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A Vermont breed competes as food-shortage looms - WCAX.COM Local Vermont News, Weather and Sports-

A Vermont breed competes as food-shortage looms

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TUNBRIDGE, Vt. -

Vermont breeders first created the Morgan Horse during the 19th century as the all-purpose animal. At an annual show in Tunbridge exclusively dedicated to the breed, riders are battling humidity and a shortage of horse feed.

The Heritage Days Morgan Horse Show is just another day in the saddle for 19-year-old Abby Bemis and the Lippitt Morgan Drill Team. The team dates back to 2010, but this celebration of the Vermont breed's history is a much longer tradition for Abby and her family.

Bemis said her grandmother breeds Morgans and she began riding at the age of five. She never misses the Heritage Days show, now in its 23rd year. "Every Fourth of July weekend we come," said Bemis.

About 90 horses and more riders are expected to perform at this year's Heritage Days. "Morgans were bred to be a versatile horse," said show organizer Nancy Harvey. "They could work in the field, they could pull the logs, plow the fields and then they could take the family to church in the Sunday carriage."

She said staging a variety of events, which began Friday and run through Sunday, will allow horses and riders to show off that range.

Friday's events briefly paused to allow a thunderstorm to pass and Harvey says the town is keeping them updated on forecasts. "You know, it's not snowing," she said.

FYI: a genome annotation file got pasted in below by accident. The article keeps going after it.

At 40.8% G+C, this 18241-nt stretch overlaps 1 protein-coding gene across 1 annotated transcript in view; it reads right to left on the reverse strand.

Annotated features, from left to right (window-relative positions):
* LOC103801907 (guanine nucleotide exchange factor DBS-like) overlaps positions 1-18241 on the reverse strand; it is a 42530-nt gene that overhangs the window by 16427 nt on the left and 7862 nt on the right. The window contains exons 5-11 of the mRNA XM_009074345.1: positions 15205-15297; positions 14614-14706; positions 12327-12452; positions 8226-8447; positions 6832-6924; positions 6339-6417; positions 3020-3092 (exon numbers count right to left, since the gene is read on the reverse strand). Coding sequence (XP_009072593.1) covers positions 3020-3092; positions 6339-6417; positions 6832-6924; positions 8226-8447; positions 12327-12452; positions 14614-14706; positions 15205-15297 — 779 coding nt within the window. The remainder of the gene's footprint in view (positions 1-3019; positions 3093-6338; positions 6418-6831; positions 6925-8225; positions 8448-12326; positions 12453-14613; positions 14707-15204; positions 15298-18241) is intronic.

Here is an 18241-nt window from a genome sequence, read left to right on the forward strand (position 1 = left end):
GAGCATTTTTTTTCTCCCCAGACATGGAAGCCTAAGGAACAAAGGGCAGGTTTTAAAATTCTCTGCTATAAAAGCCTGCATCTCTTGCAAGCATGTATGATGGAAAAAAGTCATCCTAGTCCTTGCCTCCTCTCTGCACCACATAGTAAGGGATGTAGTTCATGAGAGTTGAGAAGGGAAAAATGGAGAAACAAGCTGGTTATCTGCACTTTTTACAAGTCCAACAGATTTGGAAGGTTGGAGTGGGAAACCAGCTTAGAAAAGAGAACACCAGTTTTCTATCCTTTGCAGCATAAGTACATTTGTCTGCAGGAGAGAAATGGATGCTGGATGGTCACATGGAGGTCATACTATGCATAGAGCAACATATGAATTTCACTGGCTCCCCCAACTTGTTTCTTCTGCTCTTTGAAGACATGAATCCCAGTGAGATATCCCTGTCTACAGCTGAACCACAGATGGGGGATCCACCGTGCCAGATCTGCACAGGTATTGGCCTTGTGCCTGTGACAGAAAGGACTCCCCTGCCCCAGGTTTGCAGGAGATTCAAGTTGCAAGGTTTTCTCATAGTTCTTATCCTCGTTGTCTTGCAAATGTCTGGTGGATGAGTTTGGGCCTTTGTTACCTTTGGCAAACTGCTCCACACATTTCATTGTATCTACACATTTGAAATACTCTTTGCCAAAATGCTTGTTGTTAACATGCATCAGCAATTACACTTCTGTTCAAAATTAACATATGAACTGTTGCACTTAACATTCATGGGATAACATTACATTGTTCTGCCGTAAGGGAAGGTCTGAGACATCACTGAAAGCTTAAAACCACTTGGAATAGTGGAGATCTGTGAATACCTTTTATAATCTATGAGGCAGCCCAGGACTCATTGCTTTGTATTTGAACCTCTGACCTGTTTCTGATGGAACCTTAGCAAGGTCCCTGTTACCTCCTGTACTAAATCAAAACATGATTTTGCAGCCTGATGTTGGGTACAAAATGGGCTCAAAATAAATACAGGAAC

"It's so hot, it's miserable," said Bemis of the weather. "The horses actually don't do too bad." She said the horses are cooled with fans and get plenty of water.

However, excessive rains are dampening horses' food supply. Recent record levels of rain are preventing farmers from harvesting hay. "We haven't heard from our supplier yet, if we're going to get any or not," said Bemis. "So, pretty much a lot of people have been buying it from others who have extra in their hay barns."

Bemis' family owns six horses. With about 30 bales remaining, they currently only have enough for the next 20 days before they'll need to find more.

Steve Davis with UVM's program say they're well-stocked and will be able sell more surplus once soggy fields dry out. But for now, the focus remains on the reins and the rain.

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